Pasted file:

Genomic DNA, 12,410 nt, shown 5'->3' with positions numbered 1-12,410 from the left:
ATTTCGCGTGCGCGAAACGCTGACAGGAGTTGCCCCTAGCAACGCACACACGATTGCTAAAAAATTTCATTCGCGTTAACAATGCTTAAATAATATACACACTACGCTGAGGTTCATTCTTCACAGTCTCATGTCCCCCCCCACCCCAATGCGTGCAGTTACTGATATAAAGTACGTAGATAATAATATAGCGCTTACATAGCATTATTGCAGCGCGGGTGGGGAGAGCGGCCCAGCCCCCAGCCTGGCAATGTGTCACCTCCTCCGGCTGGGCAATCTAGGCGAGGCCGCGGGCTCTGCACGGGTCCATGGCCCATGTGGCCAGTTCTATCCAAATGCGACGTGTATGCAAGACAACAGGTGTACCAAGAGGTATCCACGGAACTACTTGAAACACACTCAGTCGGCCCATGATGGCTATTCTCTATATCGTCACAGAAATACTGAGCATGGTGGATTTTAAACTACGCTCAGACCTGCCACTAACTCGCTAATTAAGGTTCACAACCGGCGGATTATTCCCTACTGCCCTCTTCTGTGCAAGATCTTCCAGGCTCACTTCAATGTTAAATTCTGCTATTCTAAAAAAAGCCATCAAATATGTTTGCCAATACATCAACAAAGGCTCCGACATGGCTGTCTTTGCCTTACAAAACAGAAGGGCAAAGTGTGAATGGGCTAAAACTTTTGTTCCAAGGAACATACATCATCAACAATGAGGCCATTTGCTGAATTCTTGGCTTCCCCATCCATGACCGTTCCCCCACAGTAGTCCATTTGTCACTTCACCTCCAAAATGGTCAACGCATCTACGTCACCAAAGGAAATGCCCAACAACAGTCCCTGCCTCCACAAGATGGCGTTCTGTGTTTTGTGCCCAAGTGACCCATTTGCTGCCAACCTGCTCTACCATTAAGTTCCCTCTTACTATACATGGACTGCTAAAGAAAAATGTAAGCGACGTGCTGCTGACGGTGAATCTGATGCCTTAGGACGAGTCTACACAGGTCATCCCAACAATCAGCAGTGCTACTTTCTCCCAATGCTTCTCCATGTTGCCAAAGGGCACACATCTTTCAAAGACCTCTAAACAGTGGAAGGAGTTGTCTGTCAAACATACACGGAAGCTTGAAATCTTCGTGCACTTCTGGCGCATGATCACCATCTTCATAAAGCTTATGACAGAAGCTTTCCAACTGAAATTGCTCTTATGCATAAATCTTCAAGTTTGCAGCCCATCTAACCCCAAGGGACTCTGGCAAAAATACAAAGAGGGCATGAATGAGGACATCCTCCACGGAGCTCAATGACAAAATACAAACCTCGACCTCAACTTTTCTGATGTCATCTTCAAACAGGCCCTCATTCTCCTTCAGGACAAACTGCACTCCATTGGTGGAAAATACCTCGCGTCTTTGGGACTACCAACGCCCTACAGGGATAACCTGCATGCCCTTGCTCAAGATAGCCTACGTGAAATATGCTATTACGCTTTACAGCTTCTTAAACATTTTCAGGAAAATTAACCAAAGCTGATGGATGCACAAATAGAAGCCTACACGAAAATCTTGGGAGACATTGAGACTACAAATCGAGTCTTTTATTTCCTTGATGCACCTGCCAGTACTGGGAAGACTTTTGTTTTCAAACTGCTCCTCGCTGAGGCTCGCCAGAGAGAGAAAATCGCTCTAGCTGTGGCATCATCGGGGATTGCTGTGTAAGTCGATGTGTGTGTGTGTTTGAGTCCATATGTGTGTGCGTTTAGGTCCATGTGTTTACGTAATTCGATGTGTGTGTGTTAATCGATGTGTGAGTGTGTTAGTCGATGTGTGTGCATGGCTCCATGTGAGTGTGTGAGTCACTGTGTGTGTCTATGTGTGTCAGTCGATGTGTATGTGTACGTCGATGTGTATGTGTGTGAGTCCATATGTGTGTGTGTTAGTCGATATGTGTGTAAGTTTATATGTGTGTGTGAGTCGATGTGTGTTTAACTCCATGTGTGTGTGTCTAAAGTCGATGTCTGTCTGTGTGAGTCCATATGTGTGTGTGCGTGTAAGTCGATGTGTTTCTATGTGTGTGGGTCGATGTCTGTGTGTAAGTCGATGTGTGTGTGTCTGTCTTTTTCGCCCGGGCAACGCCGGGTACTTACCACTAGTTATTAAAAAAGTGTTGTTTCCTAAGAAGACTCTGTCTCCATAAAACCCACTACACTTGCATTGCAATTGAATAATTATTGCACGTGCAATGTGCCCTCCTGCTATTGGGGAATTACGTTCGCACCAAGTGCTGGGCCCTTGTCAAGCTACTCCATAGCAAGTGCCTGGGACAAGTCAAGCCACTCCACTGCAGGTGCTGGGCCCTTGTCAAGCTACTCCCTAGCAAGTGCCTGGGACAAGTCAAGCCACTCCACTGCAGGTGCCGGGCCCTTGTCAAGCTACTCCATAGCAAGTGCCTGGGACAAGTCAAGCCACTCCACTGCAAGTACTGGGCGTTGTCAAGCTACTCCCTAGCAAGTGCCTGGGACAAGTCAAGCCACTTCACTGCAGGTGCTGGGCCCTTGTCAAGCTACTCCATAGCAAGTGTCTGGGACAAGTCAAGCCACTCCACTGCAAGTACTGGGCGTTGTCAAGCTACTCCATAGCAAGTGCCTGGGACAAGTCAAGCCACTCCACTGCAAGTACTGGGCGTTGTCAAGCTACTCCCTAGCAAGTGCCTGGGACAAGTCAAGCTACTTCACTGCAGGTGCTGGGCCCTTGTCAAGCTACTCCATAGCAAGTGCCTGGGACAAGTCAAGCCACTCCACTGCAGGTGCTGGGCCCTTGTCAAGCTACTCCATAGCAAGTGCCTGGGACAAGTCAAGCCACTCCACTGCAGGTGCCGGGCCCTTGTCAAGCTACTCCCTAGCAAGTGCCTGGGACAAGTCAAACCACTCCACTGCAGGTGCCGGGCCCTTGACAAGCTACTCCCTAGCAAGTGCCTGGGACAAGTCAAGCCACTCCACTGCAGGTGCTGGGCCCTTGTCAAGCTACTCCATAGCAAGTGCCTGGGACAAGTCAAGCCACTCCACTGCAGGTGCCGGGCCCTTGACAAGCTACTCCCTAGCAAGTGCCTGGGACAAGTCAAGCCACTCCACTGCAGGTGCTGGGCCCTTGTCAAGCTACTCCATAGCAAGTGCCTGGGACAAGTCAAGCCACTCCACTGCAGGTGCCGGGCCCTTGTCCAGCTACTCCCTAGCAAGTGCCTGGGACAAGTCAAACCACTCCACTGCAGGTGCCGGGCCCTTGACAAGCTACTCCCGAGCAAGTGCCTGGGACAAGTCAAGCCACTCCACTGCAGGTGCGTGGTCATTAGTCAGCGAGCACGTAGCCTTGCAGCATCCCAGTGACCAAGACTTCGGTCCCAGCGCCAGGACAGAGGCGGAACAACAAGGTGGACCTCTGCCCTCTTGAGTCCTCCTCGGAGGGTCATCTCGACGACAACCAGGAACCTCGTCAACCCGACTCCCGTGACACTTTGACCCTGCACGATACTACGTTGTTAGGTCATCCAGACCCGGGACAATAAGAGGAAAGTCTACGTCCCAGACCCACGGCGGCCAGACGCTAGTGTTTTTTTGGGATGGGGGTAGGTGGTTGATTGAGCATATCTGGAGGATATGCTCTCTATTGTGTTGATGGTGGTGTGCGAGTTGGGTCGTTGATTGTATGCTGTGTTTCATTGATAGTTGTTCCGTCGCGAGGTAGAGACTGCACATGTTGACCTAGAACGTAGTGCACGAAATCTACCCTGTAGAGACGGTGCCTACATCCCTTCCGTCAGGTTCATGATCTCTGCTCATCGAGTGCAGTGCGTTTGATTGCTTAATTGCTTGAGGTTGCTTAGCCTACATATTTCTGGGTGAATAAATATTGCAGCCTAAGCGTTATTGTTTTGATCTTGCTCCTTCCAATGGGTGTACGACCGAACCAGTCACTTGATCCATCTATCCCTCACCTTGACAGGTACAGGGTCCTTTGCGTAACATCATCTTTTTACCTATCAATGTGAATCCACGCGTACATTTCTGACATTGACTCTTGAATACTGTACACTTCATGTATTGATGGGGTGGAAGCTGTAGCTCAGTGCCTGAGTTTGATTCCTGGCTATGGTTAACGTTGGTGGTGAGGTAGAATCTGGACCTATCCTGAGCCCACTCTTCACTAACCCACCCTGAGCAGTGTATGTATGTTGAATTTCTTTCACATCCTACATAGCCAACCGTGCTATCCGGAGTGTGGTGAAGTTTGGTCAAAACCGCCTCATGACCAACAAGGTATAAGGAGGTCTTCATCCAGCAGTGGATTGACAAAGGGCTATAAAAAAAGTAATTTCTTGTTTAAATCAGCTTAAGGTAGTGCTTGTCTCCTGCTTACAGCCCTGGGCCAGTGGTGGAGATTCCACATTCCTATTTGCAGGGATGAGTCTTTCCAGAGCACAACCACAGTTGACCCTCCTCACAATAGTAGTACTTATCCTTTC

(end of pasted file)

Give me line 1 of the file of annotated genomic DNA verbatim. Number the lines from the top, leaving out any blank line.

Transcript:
Genomic DNA, 12,410 nt, shown 5'->3' with positions numbered 1-12,410 from the left: